This list is just a handful of foods that you can include on a vegan ketogenic diet. A ketogenic diet does not have to be complicated, heck blend an avocado, some coconut cream, 1-2 TBS of MCT oil, a handful of spinach and a scoop of protein together and you have a meal. If the kitchen is an unfamiliar territory for you, luckily a quick google search can lead you to some great vegan keto recipes. Ever heard of zucchini noodles, Brazil nut parmesan, coconut butter fat bombs? Well, these may become new staples in your diet.
Another easy way to get your fat in is by starting your day with a veganized version of “Bulletproof Coffee”:
Throw 1-2 TBS of Brain Octane or XCT oil, 1-2 TBS of coconut oil or coconut cream (in place of grass-fed butter), and your favourite cup of coffee into your blender and you have a dairy-free, creamy keto coffee that will make getting out of bed a little bit easier.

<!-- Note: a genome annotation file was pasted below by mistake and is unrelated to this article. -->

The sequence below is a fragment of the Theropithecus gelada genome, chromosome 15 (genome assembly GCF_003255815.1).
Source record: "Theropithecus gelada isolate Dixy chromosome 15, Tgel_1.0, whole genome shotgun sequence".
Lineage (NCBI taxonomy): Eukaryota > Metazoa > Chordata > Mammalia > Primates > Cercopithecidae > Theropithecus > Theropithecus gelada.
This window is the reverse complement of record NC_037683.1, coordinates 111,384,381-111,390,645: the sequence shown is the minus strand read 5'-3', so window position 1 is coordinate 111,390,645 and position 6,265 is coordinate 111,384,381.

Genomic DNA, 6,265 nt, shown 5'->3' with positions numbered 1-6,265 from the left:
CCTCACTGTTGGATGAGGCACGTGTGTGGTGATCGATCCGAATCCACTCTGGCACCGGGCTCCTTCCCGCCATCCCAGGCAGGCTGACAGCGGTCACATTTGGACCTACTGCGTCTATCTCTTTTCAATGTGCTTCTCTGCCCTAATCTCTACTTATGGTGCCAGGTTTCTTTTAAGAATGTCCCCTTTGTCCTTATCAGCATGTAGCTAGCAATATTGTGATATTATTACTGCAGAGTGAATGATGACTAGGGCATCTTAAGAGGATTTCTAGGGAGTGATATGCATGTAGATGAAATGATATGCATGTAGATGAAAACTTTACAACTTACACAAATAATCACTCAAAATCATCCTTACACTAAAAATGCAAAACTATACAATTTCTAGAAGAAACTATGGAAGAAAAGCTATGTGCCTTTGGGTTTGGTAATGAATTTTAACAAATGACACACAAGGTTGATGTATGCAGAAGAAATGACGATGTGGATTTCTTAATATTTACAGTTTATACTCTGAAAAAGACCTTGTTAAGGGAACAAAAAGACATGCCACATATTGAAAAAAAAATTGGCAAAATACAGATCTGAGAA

Where things may get iffy:
Although a vegan ketogenic diet is very doable, there is the issue of simply being on a high-fat low-carb diet rather than a ketogenic diet. Yes, there is a difference. If you’re following a vegan high-fat low-carb diet you can still get some benefits, like improved insulin sensitivity, and the level of satiation you experience after a high-fat meal. However, being “low-carb” but not quite ketogenic has its pitfalls. Before you enter ketosis your body will scavenge for any glucose available. If you are eating just a little too many carbs or protein (that’s right, protein can be a source of glucose) you are still giving your body small amounts of glucose (and spikes in insulin) that prevent sustained ketosis and eventually leave you feeling depleted. At this point you may experience fatigue, muscle loss, and a decrease in strength and physical performance. This is when you know you are not in ketosis and you should reconsider your ratios of fat, protein, and carbohydrates.
Note: once in ketosis, ketones are actually ANTI-catabolic, meaning muscle sparing, so don’t worry about losing those gains if you think you’re not consuming enough protein. As long as you are meeting your calorie requirements you’ll be ok.